(a) Any extrajudicial agreement which the parties may have bound themselves to comply with respecting the rights of the minor to maintain direct contact with the non custodial parent on a regular basis, except when there is an existing threat or danger of physical, mental, sexual or emotional violence which endangers the safety and best interests of the minor;
(b) The desire and ability of one parent to foster an open and loving relationship between the minor and the other parent;
(c) The health, safety and welfare of the minor;
(d) Any history of child or spousal abuse by the person seeking custody or who has had any filial relationship with the minor, including anyone courting the parent;
(e) The nature and frequency of contact with both parents;
(f) Habitual use of alcohol, dangerous drugs or regulated substances;
(g) Marital misconduct;
(h) The most suitable physical, emotional, spiritual, psychological and educational environment for the holistic development and growth of the minor; and
(i) The preference of the minor over seven years of age and of sufficient discernment, unless the parent chosen is unfit.
Petition for the issuance of a writ of habeas corpus
In (b), the purpose of the petition for the issuance of a writ of habeas corpus in cases involving minors is not limited to the production of the child before the court but also with the purpose of determining who has the rightful custody over the child.
The Court in Sombong v CA (G.R. No. 111876) provided the following requisites in granting of the writ: (1) that the petitioner has the right of custody over the minor; (2) that the rightful custody of the minor is being withheld from the petitioner by the respondents; and (3) that it is to the best interest of the minor concerned to be in the custody of petitioner and not that of the respondents.
The mother could argue that she has been unlawfully deprived of the custody of their minor child, and that the minor child’s best interest would be served if the latter is in custody of the mother.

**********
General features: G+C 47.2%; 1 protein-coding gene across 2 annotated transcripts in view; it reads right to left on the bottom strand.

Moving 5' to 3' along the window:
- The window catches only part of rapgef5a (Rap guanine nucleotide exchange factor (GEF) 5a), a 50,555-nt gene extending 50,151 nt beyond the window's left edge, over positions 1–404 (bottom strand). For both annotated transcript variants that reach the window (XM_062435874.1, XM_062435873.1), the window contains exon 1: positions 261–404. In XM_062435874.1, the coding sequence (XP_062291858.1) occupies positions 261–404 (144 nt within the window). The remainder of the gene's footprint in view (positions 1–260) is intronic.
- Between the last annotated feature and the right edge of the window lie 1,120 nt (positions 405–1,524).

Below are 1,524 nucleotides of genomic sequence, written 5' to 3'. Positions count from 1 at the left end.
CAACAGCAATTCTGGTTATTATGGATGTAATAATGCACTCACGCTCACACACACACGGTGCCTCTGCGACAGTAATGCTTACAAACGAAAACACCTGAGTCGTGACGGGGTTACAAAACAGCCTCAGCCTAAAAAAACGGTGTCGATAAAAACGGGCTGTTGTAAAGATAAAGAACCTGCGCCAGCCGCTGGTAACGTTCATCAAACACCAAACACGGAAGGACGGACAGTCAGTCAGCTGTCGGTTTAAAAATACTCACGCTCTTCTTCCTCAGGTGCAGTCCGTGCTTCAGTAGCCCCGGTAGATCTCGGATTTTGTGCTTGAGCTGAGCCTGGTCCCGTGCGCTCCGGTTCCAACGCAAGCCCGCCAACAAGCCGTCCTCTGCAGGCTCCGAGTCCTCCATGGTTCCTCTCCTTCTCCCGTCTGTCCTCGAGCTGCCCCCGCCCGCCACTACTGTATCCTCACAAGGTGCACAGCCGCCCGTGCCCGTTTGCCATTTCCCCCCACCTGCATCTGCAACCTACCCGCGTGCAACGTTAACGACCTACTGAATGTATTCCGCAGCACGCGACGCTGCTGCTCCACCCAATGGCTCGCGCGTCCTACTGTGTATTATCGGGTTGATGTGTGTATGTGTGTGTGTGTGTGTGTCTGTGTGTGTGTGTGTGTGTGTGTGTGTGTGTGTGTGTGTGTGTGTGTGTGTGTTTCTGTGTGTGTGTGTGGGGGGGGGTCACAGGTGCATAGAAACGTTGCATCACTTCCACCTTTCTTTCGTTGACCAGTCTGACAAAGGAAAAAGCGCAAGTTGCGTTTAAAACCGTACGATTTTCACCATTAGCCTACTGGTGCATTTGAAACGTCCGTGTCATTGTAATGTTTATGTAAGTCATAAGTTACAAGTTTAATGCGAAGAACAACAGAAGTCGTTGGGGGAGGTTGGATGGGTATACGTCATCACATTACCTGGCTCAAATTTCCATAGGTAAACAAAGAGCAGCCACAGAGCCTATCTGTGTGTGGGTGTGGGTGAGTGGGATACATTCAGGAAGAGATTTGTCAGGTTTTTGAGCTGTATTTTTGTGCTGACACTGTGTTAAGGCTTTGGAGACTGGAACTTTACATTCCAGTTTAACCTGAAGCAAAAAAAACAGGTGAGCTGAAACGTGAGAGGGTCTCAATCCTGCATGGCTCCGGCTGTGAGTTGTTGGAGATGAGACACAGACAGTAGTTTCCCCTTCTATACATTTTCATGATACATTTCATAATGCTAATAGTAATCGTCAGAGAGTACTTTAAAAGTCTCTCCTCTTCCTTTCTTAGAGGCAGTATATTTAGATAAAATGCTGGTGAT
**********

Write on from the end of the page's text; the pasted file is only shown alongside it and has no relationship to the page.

Criminal case for Illegal detention
The mother of the minor child may likewise file a criminal case for illegal detention for the unlawful taking of her child and the latter’s deprivation of liberty. The elements of Kidnapping and Serious Illegal Detention under Article 267 of the Revised Penal Code, as amended, are:
(1) the offender is a private individual;
(2) he kidnaps or detains another or in any other manner deprives the latter of his liberty;
(3) the act of detention or kidnapping must be illegal; and
(4) in the commission of the offense, any of the following circumstances is present:
(a) the kidnapping or detention lasts for more than three days; or
(b) it is committed by simulating public authority; or
(c) serious physical injuries are inflicted upon the person kidnapped or detained or threats to kill him are made; or
(d) the person kidnapped or detained is a minor, female, or a public officer.
Prior to filing any of the options mentioned above, we would advise that the mother file a police blotter in order to report the incident. She must file it in the nearest police station where the incident happened, and must make sure that all the facts are indicated in the blotter report.
Need further information and assistance? Talk to our Legal team at Duran & Duran-Schulze Law. Call us today at (+632) 8478 5826 or send an email to email@example.com for more information.